Not exactly the type you’d expect to be working up a rock-slut image, local punk-folkie Lois has nonetheless titled her new album, her second, Strumpet. “I thought I’d redeem a word,” says Lois, sitting at a table at Zig-Zag, the U Street coffee shop where she works when she isn’t touring (as she was last month, with Heavenly in Britain).

“Now I sort of think of it as a word to describe a girl hero,” explains the 30-year-old singer, who’s every bit as winningly chatty offstage as on, frequently slipping into dialogues with herself and other, imaginary conversation partners. “But it also has the word “strum’ in it, which is what I do—”I’m a strumpet who strums.’ I don’t think I’m going to change the meaning of the word in world usage or anything.”

“It could be Audrey Hepburn. It could be HelenFrankenthaler. It could be Margaret Sanger. They’re like heroes. They went beyond what people were telling them they couldn’t do. It’s like when women walk into a music shop and they say, “You buying strings for your boyfriend?’ and they say, “No, fuck you, I’m buying them for myself because I’m a musician.’ They’re going beyond what people expect them to be. That’s what inspires me about playing music. I guess that’s what a strumpet means to me.”

Tags are important to Lois, who was once in a band called Courtney Love, a name it shared, confusingly, with the woman who became Mrs. Kurt Cobain. “It was a name chosen in haste, and it was a name that she probably chose in haste as well,” says Lois of that other Love, with whom she once lived in a Portland group house.

“My whole experience living in Portland was awful, insane,” she recalls. “Everyone I knew was psychotic, everyone was always really wasted on Valium. It was a big pharmaceutical scene. They drove me crazy.”

“That’s kinda why I started playing guitar. It was like, “I’m getting out of here, and I’m doing everything that they hate.’ ”

“I had my Mary Tyler Moore experience and it failed,” decided Lois, who moved back to Olympia, where she and partner Pat Maley recorded three singles for the local indie label, K, as Courtney Love. Choosing the name “was kind of a homage to my time of fuckedness in Portland. And it was kind of a one-off that went out of control.”

Courtney Love is a hip commodity now, especially in trend-ravenous Britain. “I had gotten very little reaction from that band when I was in it,” says Lois, “but then like a year later, people started to talk about it, like, “That was a really cool band,’ ” she laughs. “ “It was? Gosh. Maybe I should have stuck with it?’ ”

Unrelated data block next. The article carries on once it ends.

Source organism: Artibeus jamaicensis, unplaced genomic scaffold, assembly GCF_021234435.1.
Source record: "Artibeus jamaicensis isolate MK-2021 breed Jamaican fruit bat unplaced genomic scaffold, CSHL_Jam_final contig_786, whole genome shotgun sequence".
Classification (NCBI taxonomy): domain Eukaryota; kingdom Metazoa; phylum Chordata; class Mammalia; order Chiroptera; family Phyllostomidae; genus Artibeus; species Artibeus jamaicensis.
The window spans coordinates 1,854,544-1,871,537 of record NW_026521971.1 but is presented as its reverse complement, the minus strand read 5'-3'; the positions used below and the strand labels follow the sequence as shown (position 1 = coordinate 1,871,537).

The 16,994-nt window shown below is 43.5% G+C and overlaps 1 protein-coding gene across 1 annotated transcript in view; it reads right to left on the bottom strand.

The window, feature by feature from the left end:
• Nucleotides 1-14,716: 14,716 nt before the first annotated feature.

Lois liked Olympia, and especially K, which is still her label. “I love the records they put out. It’s always been impressive to me how many women have been involved, in the management, and on the roster. That’s always been a big deal for me, to be involved in something that’s encouraging for women to play music. That’s why I like K.”

Still, Olympia was a small town. “I suddenly realized, “I know everybody, I’ve done everything.’ My whole goal at that time was to a put out a single on K. It was like, “Oh, I did it.’ So then I felt like, “Well, I’m done.’ So I wrote letters to all my friends in different places I was kind of interested in living in. I got a great response from [Fugazi drummer] Brendan Canty, with something like “1,000 reasons to move to Washington, D.C.’ And three reasons not to. The balance was pretty good. So I moved here.”

Washington was not an unknown quantity: “Calvin Johnson, who runs K Records, went to Bethesda-Chevy Chase High School. His mom actually still lives here. In college, when we were bored and didn’t have anything to do during the summer, we’d come here and stay with his mom and go see shows. So we saw Ignition and Rites of Spring and were pretty enthralled by the scene.”

Since she frequently plays alone with an acoustic guitar, Lois is sometimes dubbed a folkie. She’s even played the Birchmere. (“When I yelled out, “Who’s gonna start the mosh pit?,’ I’m not sure anyone got it.”) Her sense of melody and metaphor (like the Super Glue reference in the brokenhearted “Bonds in Seconds”) is clearly pop, though, in the Brill Building sense. Her record label calls her music “secret punk rock.”

“I love that description,” she says. “I write three-chord songs, that’s pretty punky. I’ve never had a black leather jacket or dyed hair. But I’m still a punk.”

“I heard about this thing call punk, and I heard about this band called the Sex Pistols, and I really thought it was going to hurt my ears. It was going to be so radical. It was going to be like needles entering my brain, I was convinced. And then I heard the Sex Pistols, and it was like, “Oh, this is a rock band. Oh, I’m so dumb!’ But then I heard bands like Young Marble Giants and Raincoats. I thought it was so much more radical than the Sex Pistols or even the Clash. To me, that and the do-it-yourself ethic was so much indicative of what punk was.”

To Lois’ delight, Young Marble Giant Stuart Moxham ended up producing her first album, Butterfly Kiss; he even got the technophobic singer/songwriter to tune her guitar. Both Kiss and the Calvin Johnson-produced Strumpet feature a full band, and Lois is currently playing live with drummer Amy Farina. Farina and bassist Donna Dresch, who plays on Strumpet, will join Lois on a tour next year. Yet Lois will also continue to play solo.

That’s why the performer doesn’t use her last name, which is Maffeo, and sometimes refers to her performing lineups as The Lois—“so I could be a band. After the whole Courtney Love thing, I wanted to name my band something that no one can take issue with. I didn’t want to name my band Chip and find out there’s a Chip in Sioux City that’s going send me cease-and-desist letters. And that way it could have changing members. The working theory is that anybody can be in The Lois. It’s not like I’m Prince or Madonna,” she laughs. “It’s more like Tad. Or Limahl.”